The program was run using a series of files in English, French and Spanish. Initial frequency tables for analysis of individual languages were created using the EU Charter in each respective language, and the comparison threshold was determined using a series of randomized Wikipedia articles of considerable length in English and French.
Analysis of the EU charters in each of the three languages produced the following frequency distribution graphs (click to see larger).
These frequency graphs show that each language has a handful of extremely common bigrams (in addition to some which appear little or not at all). In English, this includes "th" and "he" with percentage frequencies of 2.9 and 2.8, respectively, along with "on" and "ti" also both above 2.5%. This data is slightly skewed by the text used, though "th" and "he" are indeed the most common bigrams in English. A study conducted using a sample of 40,000 words gave the two frequencies of 1.5 and 1.3, respectively, though the next most common bigrams in the sample text are not as common in the English language as a whole as their frequencies here would suggest. This is largely due to an inherent bias in the text, as words such as "protection" or "responsibilities" appear frequently in the EU Charter.
French resulted in "es" and "on" as the most common bigrams, followed by "de" and "le". In Spanish, the most common bigram by far was "de", followed by "cl", "en", "er", and "es". Again, however, these likely suffer from slight biases due to the nature of the text.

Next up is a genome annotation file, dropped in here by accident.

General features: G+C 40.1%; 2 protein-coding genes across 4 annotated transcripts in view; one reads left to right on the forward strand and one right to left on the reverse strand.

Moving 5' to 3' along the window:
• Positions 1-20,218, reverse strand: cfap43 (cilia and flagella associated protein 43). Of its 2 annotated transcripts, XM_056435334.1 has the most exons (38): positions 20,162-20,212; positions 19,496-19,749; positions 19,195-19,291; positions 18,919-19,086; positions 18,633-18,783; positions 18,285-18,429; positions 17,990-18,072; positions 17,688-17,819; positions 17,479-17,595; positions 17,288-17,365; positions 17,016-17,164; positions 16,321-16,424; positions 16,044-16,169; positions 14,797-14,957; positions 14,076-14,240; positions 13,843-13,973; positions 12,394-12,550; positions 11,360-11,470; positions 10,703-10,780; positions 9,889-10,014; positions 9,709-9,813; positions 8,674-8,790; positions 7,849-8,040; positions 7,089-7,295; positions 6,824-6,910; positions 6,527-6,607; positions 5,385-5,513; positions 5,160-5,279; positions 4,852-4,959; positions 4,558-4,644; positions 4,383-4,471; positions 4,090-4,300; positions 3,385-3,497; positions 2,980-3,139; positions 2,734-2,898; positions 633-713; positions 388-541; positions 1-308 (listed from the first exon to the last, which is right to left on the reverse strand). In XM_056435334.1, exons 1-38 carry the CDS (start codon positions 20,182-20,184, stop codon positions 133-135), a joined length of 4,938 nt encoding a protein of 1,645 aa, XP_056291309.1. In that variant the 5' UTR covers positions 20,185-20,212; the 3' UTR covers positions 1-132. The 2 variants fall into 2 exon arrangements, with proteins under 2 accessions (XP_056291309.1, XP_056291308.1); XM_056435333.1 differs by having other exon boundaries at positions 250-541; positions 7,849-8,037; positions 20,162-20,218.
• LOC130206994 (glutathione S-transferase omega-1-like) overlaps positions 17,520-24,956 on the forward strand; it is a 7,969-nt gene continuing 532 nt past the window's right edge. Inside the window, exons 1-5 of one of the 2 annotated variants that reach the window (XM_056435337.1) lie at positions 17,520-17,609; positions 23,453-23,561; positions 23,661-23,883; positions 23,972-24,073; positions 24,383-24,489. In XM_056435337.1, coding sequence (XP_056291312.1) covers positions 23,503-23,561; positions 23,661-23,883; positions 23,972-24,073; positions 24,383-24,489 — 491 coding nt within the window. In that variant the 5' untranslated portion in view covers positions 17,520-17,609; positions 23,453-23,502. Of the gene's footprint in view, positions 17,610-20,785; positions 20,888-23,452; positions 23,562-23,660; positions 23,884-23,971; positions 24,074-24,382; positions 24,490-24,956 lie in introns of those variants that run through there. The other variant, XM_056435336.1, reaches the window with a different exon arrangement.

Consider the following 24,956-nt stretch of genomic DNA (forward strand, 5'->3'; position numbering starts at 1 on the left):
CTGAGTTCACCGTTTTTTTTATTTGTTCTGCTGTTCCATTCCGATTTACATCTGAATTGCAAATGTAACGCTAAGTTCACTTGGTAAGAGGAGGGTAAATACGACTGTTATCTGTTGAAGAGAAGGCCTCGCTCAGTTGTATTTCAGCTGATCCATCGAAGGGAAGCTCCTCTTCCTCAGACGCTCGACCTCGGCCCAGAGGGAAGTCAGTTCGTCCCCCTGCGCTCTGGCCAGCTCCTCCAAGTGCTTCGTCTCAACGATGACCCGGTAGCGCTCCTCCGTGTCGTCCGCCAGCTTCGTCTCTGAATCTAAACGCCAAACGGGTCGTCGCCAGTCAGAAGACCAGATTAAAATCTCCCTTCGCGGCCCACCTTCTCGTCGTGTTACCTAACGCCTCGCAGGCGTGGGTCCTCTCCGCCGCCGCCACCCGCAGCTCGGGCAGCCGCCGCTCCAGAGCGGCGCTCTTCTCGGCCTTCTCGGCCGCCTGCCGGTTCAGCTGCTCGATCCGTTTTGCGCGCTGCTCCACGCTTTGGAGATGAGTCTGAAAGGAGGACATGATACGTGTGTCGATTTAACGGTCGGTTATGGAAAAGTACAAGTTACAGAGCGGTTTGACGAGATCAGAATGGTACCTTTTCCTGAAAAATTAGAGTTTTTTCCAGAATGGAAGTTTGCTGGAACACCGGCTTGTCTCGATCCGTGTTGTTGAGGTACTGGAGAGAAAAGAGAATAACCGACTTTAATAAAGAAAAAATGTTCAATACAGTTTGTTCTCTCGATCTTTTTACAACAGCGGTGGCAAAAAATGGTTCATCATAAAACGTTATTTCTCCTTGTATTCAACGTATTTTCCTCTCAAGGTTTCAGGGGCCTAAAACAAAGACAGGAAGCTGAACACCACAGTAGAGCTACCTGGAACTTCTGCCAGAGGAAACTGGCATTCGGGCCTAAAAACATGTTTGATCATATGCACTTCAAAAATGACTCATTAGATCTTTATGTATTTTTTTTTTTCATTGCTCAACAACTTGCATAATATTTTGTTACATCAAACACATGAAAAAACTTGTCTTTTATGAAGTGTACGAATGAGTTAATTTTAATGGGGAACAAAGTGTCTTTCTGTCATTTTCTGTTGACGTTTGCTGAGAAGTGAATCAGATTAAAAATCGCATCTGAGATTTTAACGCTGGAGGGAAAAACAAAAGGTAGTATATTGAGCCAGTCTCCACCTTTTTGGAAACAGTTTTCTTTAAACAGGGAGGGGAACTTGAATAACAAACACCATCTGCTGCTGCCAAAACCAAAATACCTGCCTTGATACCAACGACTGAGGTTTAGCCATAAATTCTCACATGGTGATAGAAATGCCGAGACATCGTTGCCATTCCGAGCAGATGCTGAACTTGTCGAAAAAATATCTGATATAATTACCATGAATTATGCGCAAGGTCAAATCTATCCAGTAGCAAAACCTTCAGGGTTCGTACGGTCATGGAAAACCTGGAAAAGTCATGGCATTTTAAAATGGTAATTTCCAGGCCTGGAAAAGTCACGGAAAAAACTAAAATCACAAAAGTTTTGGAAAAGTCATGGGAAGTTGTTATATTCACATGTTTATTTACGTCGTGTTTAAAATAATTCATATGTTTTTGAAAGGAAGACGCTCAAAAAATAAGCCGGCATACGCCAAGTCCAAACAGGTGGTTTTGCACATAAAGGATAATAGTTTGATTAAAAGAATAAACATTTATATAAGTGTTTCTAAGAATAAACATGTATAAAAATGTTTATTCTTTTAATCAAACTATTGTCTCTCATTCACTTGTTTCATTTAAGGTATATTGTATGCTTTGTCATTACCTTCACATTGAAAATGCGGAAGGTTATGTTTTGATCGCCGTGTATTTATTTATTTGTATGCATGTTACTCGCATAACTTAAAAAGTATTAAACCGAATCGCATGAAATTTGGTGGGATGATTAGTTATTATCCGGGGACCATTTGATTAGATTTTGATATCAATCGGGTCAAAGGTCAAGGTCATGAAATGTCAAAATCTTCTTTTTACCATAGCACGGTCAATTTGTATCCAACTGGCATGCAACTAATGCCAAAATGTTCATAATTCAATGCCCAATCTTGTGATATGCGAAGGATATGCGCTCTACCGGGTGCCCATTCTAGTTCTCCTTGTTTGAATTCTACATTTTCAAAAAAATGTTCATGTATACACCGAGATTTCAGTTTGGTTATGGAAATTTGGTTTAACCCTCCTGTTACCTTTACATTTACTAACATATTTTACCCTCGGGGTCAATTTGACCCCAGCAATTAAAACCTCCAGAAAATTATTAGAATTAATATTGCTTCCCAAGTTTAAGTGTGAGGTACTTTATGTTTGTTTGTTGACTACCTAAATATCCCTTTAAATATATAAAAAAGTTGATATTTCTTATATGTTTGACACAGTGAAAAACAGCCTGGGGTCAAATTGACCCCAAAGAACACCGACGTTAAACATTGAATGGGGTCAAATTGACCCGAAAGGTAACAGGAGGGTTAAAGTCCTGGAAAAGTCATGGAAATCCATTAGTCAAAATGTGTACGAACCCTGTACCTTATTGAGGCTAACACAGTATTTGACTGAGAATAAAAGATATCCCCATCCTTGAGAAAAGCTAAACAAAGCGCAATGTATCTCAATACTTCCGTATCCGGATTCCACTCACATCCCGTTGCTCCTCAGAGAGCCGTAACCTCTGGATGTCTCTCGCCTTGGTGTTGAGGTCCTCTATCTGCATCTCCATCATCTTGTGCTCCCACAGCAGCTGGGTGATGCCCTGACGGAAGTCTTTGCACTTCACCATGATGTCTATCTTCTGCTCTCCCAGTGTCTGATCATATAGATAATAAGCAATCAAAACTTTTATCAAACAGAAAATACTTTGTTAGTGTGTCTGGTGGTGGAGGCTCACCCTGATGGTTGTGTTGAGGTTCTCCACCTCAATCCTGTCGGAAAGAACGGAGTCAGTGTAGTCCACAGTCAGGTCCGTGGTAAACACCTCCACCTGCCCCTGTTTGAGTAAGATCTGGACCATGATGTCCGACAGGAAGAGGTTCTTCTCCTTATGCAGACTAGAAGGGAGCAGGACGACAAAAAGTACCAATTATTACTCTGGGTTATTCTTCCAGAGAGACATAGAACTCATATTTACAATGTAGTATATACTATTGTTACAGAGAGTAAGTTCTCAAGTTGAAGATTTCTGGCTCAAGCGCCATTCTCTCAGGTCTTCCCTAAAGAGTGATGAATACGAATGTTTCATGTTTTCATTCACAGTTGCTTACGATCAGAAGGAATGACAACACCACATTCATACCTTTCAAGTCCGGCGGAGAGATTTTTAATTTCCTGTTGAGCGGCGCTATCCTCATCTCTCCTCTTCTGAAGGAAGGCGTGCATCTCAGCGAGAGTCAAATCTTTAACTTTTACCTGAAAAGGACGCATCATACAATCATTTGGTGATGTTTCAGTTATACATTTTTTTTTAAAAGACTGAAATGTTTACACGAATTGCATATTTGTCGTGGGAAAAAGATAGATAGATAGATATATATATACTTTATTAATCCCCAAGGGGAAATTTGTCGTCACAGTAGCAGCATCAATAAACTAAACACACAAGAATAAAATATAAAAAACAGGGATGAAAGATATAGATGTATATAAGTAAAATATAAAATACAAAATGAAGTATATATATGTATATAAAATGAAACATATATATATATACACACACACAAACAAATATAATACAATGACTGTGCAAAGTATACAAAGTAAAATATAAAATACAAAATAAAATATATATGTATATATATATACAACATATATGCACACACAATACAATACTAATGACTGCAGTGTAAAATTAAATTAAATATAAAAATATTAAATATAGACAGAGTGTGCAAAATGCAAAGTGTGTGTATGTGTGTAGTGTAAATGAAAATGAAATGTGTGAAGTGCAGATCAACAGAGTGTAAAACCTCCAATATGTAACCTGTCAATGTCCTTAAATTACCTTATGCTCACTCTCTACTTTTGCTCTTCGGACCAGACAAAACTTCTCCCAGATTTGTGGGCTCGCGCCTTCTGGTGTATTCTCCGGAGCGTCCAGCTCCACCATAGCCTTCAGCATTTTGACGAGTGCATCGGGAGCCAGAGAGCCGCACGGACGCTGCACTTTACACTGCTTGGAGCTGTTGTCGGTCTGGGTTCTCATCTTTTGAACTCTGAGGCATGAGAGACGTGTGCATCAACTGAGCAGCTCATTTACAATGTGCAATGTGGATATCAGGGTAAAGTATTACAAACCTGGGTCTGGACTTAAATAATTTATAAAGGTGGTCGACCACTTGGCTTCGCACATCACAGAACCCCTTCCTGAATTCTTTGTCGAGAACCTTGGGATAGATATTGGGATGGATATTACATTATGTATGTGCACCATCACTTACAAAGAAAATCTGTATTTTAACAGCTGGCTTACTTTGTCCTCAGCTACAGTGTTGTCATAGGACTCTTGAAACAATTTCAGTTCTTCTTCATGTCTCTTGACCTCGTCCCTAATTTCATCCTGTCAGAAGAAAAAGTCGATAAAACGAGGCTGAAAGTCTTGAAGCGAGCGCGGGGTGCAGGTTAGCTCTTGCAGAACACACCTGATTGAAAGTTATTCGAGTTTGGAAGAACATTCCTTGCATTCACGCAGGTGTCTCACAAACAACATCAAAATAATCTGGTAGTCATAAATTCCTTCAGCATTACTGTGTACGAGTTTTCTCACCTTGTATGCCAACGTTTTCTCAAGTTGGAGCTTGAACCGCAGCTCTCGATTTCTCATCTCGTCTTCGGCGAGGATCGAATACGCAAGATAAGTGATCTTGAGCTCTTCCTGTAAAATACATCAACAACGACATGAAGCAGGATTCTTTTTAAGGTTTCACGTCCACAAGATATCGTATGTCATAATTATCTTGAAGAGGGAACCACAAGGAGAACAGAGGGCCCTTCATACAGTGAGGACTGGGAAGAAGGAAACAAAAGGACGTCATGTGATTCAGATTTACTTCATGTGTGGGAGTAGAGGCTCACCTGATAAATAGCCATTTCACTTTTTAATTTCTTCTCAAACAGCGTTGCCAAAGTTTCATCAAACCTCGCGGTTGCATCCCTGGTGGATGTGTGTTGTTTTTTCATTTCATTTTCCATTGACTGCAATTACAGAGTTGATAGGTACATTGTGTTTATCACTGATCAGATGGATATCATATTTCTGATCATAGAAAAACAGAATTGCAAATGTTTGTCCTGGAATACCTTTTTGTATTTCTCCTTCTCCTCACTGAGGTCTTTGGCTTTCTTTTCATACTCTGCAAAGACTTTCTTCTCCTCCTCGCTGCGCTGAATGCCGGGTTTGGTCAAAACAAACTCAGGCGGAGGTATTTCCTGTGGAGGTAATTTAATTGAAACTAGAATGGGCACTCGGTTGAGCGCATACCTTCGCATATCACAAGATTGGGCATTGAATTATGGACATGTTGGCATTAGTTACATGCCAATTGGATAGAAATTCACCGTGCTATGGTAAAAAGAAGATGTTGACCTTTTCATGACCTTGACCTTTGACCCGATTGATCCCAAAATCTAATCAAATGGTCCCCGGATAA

The threshold determined using sample texts in English and French was also tested with Spanish, with continued accuracy for texts of considerable length. The difference values for a series of files are shown in the table below.
|philosophy||encyclopedia||france (fr)||capitalism (fr)||jazz (es)||nyc (es)|
This method does have certain limitations, however. Since the program deals with bigrams (though it can be easily made to use n-grams for any n greater than 1), single-letter words are not taken into account. While this does not have a large overall effect, it produces some inaccuracies in the analysis of frequencies for a given language.
A more significant limitation is the requirement that all "legal" characters be defined before the program is run. Although it would be relatively straightforward to dynamically determine the character set based on the input files, this creates issues where the character sets for each file are not the same, making it difficult, if not impossible, to accurately compare the two files. Even ignoring this, varying the number of characters may produce variations in the threshold used to determine language similarity. The program is also effective only for files of considerable length to allow for a large enough sample size. In tests, the algorithm was no longer accurate below approximately 300 words.